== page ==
Undoing religious intolerance – undoing the second amendment
Originally published in the Express Tribune
Religious clerics in Pakistan celebrate September 7th as a day of victory for Islam and Pakistan. Officially dubbed the “Khatme Nubuwwat Day” or “Finality of Prophethood Day,” many mosques come alive with celebrations this day, sweets are distributed and intense speeches are made in large religious gatherings.
Forty years ago this day, Pakistan passed the second amendment to its Constitution, forcibly declaring the Ahmadis non-Muslim. With the stroke of a pen, the Ahmadis had been snatched of their basic right to self-identity at the insistence of the very clerics who had opposed Jinnah in his rightful struggle. It was this day that Pakistan started drifting away from the vision of its valiant founder.
What had Ahmadis done to deserve this State-sanctioned discrimination?
It is no secret that Ahmadis played a very prominent role in the creation of Pakistan and its subsequent growth. The community supported Jinnah in his fight for the rights of the minority Muslims in United India. It was an Ahmadi Imam who convinced Jinnah to return to India, after Jinnah bid farewell to Indian politics and moved to London. It was an Ahmadi, Sir Zafarullah Khan, who drafted the famous Pakistan Resolution that became the documentary basis for the demand for Pakistan. Jinnah appointed him the country’s first foreign minister. Sir Zafarullah Khan fought the Kashmir issue at the United Nations and pioneered the legal battle for a free Palestine. His efforts directly led to the independence of many Arab and North African States.
However, his career was cut short when he was forced to resign by the anti-Ahmadi Movement spearheaded by Abul Ala Maududi. The country’s only Nobel Laureate, Dr Abdus Salam, also belonged to the Ahmadiyya Community. When he planned to give a lecture on his Nobel-prize winning theory at the Quaid-e-Azam University in Islamabad, Islami Jamiat Talaba activists threatened to break his legs. His trip had to be cancelled.
Another prominent Ahmadi, Mirza Muzaffar Ahmad, who was the Federal Finance Minister under Ayub Khan and Yahya Khan, played key role in the economic development of Pakistan in the 1960s and 70s. His efforts led directly to the success of the Mangla and Tarbela dam projects. He, too, had to leave Pakistan after a near-fatal attempt at his life by his peon. Jamaat-e-Islami and other anti-Ahmadis later honoured the peon with the title of ‘Hadhrat Maulana’.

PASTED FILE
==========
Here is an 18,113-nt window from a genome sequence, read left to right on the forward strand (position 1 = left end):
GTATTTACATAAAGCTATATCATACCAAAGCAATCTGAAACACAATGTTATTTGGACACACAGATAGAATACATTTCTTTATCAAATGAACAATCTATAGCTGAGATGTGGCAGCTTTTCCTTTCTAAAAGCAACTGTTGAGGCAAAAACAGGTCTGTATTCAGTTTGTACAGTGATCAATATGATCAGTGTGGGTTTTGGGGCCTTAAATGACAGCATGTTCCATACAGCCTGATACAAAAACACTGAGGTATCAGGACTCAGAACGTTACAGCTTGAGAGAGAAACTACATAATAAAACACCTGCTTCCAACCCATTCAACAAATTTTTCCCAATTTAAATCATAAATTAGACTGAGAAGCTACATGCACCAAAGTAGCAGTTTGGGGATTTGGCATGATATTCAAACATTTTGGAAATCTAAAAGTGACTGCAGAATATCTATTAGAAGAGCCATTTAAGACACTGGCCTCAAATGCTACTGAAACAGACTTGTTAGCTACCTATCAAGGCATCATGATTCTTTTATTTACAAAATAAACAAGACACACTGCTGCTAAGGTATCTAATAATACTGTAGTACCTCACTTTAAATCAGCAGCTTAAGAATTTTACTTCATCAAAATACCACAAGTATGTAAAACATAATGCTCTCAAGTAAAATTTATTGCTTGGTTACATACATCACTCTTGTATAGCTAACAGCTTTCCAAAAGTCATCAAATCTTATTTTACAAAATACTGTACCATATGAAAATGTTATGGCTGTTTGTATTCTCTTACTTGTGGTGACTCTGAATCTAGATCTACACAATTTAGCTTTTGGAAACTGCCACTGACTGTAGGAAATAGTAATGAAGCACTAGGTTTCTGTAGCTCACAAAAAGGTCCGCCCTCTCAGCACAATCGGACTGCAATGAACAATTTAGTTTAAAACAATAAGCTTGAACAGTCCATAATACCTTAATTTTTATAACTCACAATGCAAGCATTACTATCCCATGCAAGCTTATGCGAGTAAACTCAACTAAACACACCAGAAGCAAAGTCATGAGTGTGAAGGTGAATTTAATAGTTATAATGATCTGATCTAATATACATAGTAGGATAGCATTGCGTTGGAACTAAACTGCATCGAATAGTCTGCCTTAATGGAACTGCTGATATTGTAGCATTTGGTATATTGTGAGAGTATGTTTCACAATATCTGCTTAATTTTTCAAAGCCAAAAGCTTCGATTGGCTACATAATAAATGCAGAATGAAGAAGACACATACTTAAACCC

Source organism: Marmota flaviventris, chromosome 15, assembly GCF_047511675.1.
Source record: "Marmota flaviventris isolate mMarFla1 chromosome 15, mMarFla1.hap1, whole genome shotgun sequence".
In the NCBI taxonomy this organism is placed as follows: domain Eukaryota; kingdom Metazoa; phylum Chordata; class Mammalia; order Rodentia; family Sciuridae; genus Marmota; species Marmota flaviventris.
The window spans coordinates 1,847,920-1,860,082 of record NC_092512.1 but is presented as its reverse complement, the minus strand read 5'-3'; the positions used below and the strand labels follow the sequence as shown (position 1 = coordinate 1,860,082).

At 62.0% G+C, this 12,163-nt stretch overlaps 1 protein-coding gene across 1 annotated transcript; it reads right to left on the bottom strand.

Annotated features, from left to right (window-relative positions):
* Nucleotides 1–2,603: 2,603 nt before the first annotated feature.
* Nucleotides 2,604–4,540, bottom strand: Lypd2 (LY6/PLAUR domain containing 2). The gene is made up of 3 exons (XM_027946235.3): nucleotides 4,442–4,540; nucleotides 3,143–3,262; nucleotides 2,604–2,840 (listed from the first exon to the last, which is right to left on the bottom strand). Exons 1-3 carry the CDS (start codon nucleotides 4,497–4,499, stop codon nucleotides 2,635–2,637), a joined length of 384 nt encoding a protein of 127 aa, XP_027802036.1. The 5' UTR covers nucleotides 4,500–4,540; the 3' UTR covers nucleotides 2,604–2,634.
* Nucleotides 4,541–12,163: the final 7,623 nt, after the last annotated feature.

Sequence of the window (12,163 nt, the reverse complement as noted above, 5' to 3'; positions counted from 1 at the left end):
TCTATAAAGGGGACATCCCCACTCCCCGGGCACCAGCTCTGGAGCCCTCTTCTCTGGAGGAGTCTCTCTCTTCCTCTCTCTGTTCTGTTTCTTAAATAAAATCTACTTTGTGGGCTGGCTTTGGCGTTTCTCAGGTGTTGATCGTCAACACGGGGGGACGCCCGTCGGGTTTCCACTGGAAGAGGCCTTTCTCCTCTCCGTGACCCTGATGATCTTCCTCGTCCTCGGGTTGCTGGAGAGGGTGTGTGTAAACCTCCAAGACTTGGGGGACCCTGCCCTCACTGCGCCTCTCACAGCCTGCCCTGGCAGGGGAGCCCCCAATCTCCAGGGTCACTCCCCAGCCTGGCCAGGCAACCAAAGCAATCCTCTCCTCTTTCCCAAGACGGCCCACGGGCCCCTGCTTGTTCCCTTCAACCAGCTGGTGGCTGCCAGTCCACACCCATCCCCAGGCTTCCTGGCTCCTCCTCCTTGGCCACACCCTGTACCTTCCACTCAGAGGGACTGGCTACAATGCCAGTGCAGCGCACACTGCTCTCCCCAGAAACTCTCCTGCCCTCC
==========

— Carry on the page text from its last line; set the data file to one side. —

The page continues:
Ahmadi Muslims were also at the forefront in defending Pakistan in times of war; General Akhtar Malik, General Abdul Ali Malik are a few names that come to mind. In fact, the only Pakistani general to have ever laid his life during combat was an Ahmadi, General Iftikhar Janjua.
The patriotic and peaceful Ahmadiyya community was already facing hate and marginalisation in society at the hands of extremist clerics. But the passage of the second amendment was the first time the State decided to give credence to this growing bigotry. Two decades prior, when similar anti-Ahmadi agitations took place in the Punjab, the government was quick to quell the riots. Maulana Maududi was handed the death penalty – later dropped – for his role in the riots and for his vitriolic hate speech against the Ahmadis.
The second amendment was an unprecedented move in the recent history of the modern world. With its passage, Pakistan had become the first State – and remains the only one – to decide the faith of its citizens. This discriminatory amendment resulted in further restrictions on religious freedom with Zia’s promulgation of the anti-Ahmadi laws shortly after in 1984. Known as the Ordinance XX, these laws criminalised the daily lives of Ahmadis and imposed a three year jail term for those caught ‘posing as Muslims’. Under these laws, thousands of Ahmadis have been jailed for ‘crimes’ such as praying, saying the salam, saying the Kalima, reading the Quran etcetera.
Emboldened by their success against the Ahmadis, some Sunni extremists tried to have the Shias declared infidel in the 1980s. Maulana Azam Tariq was scheduled to present his case when it had to be dropped due to Iranian influence. Today, the anti-Shia movement acts with impunity in Pakistan and even a certain section of Sunnis have come under attack for their ‘heretic’ customs and beliefs.
The seeds of religious extremism and intolerance that were sown in 1974 have grown into a robust tree. Ever since, Pakistan is burning in the fire of sectarian violence. Religious bigotry has become main-stream. To reverse this growing trend of sectarian violence and bloodshed, we must go back and undo the root cause – the second amendment.
Future generations will remember September 7 as a black day in the history of our nation – the day when Jinnah’s Pakistan died and control was handed over to the fundamentalists. And it is no wonder that they celebrate this day as a day of victory. It was victory only for intolerance and bigotry, for sectarianism and religious violence. It is certainly no victory for Pakistan and human rights, and definitely not for the pluralism and tolerance taught by Islam.